The Throne Goddess

Here’s a further look at the pyramids:

Notice that there are two golden mean rectangles that are in golden mean proportion to each other. At first glance this is an unusual arrangement that appears to lack any artistic merit. If we add clockwise Fibonacci spirals inside the rectangles however, it seems to yield a serpent:

This snake hints at the Rod of Asclepius. As an ancient symbol of medicine, it consisted of a serpent coiled clockwise around a rod. Asclepius was the god of healing. His followers were some of the first priests who were also formally trained as physicians in the medical arts. They were also some of the most prized astronomers of their day and often instructed the pharaohs in the movement of the stars.

Bearing this in mind, the snake also has a heavenly reference. In astronomy, an analemma is a time exposure that shows the movement of the Sun overhead. It was once known as the Serpent in the Sky. You can create an analemma by keeping a camera at a fixed aspect and location and taking dozens of photos throughout the year:

What history doesn’t record, however, is that the Rod of Asclepius was actually a gnomon, or the part of a sundial that casts a shadow. This simple stick was used for a variety of purposes—in this case it was used to measure the annual path of the Sun across the ground. Examining this in more detail yields the solstices and equinoxes:

A serpent wrapped around a rod therefore, symbolises the path of the Sun from the shadow of a gnomon. Created by a sceptre once used by early astronomers, it is hard to imagine a simpler method of measuring time. Although a basic device, it was used in Egypt for thousands of years and informed observers of the difference between apparent solar time and mean solar time.

Apparent solar time is measured by the natural course of the Sun in the sky. Mean solar time is the theoretical cadence of the Sun if it traveled at a constant speed throughout the year—rather than its actual velocity that varies with the seasons. The difference between apparent and mean solar time is known as the equation of time. This comes from the medieval Latin aequātiō diērum, meaning “equation of days”.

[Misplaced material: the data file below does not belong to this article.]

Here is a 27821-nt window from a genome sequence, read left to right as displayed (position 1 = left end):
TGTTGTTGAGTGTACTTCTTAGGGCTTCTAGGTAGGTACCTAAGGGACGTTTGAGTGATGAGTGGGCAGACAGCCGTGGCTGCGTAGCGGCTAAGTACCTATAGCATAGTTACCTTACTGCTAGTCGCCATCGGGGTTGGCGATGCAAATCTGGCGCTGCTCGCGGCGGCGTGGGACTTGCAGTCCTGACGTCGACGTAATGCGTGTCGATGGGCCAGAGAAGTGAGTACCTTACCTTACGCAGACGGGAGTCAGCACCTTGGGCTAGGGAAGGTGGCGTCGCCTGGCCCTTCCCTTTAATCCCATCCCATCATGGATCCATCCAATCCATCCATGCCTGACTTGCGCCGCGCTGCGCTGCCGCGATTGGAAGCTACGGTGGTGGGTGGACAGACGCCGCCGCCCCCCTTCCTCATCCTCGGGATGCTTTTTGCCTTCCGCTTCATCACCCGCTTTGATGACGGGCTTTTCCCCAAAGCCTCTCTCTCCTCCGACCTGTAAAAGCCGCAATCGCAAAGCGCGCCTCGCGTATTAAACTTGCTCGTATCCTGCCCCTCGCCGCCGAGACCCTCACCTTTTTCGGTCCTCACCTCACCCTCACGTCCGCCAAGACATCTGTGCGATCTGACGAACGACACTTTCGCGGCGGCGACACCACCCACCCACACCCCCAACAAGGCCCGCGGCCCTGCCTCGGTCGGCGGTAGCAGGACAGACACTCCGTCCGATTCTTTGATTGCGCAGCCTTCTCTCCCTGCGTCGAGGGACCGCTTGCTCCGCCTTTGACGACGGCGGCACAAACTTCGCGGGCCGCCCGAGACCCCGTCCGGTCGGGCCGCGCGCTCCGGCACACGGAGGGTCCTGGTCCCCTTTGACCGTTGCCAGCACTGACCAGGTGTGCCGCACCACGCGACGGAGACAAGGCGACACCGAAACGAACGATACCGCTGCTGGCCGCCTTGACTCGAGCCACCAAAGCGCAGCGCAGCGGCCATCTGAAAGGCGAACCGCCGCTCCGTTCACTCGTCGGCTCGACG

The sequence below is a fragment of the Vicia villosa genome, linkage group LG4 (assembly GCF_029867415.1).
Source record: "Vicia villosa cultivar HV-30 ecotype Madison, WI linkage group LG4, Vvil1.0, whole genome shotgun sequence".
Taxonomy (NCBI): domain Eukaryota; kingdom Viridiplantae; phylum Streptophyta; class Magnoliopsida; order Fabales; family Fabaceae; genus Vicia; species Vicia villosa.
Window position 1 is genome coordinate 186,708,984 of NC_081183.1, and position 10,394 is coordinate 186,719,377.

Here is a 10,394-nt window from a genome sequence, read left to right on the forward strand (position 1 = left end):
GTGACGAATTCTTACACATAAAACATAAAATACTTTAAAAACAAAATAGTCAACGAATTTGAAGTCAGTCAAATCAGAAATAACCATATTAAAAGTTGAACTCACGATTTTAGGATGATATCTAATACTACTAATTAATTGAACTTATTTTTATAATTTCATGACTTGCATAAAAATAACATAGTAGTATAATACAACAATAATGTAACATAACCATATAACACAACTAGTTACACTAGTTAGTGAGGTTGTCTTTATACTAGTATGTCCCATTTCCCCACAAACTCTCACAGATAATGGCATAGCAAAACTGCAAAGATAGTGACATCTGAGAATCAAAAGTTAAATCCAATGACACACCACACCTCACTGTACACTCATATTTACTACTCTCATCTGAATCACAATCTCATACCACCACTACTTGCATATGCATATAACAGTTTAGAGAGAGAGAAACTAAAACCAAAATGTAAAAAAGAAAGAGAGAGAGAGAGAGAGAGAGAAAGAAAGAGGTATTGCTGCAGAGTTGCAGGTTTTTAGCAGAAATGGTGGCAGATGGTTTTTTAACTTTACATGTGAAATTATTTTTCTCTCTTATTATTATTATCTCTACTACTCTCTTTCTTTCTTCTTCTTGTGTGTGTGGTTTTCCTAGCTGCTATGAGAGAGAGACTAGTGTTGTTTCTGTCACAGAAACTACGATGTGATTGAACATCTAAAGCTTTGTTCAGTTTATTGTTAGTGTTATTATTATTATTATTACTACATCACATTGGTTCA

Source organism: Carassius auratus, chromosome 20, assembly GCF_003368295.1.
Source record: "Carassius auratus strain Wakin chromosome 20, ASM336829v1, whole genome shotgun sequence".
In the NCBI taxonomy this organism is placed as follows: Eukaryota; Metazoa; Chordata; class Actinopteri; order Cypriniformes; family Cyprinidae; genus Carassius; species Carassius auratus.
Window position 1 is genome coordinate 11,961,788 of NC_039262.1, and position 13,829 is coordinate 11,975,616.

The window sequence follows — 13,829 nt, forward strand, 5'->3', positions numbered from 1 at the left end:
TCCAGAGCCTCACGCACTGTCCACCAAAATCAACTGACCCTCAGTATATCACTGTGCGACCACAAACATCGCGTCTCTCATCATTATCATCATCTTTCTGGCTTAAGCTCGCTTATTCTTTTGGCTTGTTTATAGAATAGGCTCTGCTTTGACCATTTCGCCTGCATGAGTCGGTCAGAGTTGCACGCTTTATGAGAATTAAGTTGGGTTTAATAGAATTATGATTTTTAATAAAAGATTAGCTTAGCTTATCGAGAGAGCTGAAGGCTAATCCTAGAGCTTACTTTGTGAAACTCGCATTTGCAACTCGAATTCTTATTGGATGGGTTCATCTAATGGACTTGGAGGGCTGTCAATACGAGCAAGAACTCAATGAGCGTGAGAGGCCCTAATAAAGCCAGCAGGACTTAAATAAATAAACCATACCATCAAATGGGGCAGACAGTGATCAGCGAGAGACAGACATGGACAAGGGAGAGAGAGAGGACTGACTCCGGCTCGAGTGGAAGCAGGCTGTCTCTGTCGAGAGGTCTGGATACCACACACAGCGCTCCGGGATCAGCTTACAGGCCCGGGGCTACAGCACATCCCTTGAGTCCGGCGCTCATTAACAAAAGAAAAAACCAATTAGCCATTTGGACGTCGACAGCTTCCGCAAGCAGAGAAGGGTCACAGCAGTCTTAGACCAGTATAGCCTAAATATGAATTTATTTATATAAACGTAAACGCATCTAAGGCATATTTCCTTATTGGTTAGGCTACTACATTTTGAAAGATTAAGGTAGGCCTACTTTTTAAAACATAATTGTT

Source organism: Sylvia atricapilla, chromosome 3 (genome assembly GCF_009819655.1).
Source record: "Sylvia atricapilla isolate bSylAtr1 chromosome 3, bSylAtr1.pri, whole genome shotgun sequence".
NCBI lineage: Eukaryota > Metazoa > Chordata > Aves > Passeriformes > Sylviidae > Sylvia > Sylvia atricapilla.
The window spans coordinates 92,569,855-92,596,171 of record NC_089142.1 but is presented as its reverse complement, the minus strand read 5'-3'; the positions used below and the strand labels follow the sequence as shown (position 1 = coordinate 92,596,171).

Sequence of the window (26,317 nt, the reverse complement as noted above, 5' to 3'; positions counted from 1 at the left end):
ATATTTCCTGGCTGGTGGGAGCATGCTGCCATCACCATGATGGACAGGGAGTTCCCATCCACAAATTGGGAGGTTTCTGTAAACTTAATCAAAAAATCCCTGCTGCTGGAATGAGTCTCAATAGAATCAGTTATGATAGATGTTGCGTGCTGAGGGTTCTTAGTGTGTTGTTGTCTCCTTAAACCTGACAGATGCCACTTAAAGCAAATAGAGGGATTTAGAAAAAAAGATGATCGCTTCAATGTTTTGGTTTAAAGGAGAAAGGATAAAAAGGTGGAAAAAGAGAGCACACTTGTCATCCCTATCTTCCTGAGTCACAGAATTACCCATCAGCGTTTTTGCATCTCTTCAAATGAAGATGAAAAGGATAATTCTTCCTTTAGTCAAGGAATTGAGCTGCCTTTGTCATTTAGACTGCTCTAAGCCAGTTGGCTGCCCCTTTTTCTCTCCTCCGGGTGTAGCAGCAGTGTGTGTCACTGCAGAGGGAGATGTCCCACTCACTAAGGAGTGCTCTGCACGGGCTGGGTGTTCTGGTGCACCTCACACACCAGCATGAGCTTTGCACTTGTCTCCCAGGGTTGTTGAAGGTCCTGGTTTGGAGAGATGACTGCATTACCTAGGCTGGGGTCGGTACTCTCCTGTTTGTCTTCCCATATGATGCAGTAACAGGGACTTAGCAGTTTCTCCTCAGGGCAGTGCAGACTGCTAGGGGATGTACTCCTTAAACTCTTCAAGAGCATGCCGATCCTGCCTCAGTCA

Above: mean solar time was also known as “clock time”

For thousands of years, the right time was accurately shown by a sundial. When good mechanical clocks were introduced, they agreed with sundials only four times a year, so the equation of time was used to “correct” their readings. In the graph below, a sundial will appear fast relative to a clock (above the x-axis) and slow (beneath) it:

So the apparent Sun and the mean Sun may be as much as 16 minutes apart because the motion of the solar disc against the background of the stars speeds up and slows down annually. There are two reasons for this. Firstly, the Earth’s orbit is not circular and she moves at slightly different speeds in different seasons. Secondly, the Earth’s axis is tilted relative to the plane of her orbit.

So why did the sundial we call the Was sceptre have a head on it? Well, the “zenith pass” was a moment when the Sun was directly overhead and cast no shadow whatsoever. Because the sceptre was a hand-held device, it meant that the shadow of the bearer’s hand obstructed the result on the ground. The solution was to put a head on it—at the moment of the zenith pass it would be the same length as the shadow:

The Sun therefore, is a solar deity who moves very much like a snake in the sky. Birds of prey also describe a serpentine motion as they wheel overhead. The head of the sceptre (Set) deals with the translation from light to darkness. Is there anything in the human body that resembles the path of the Sun on the ground?

Well, the human neck contains the hyoid bone. Unlike other cartilage, the “herald bone” is separated by muscles and ligaments and appears to “float” in the neck. In reality, it is anchored by muscles from the anterior, posterior and inferior directions and aids in tongue movement and swallowing. The name hyoid is derived from Greek hyoeides, meaning “shaped like the letter upsilon,” expressed below in the arms of Isis:

The hyoid apparatus is also well-developed in snakes. Here it usually extends to the tenth cervical vertebra, allowing the tongue to be extremely mobile. This enables the snake to breathe directly through its glottis even while swallowing prey. The hyoid is attached to the lower jaw, tongue and throat muscles which means the snake is extremely sensitive to sound.

On one level, Giza was designed like a gigantic shadow from an imaginary gnomon. But the Egyptians realised something deeper—that this shadow had golden mean properties. Referencing the second image from top, we can now create a mirror of this pattern. Suddenly, the path made by the serpentine Sun is reflected in the curves of Isis:

Above: can you see the implied Ankh within her arms?

So Isis was a winged goddess associated with the black kite. The mournful calls of this bird sounded like grieving women to the ancient Egyptians. The kite’s scavenging for carrion resembled her search for the scattered pieces of Osiris. The wings of Isis then, are symbolic of this airborne predator and reflect the devoted nature of her voice.

Above: the Throne of Isis

So this “call of love” then, echos the sacred resonance of the universe. We can feel this passion in our hearts—for our loved ones and the work we do upon this Earth. Isis was the Madonna—the virgin mother or “goddess of protection” whose unconditional love gave birth to the cosmos.

Her metaphysical significance then, is ex nihilo—the universe created out of nothing.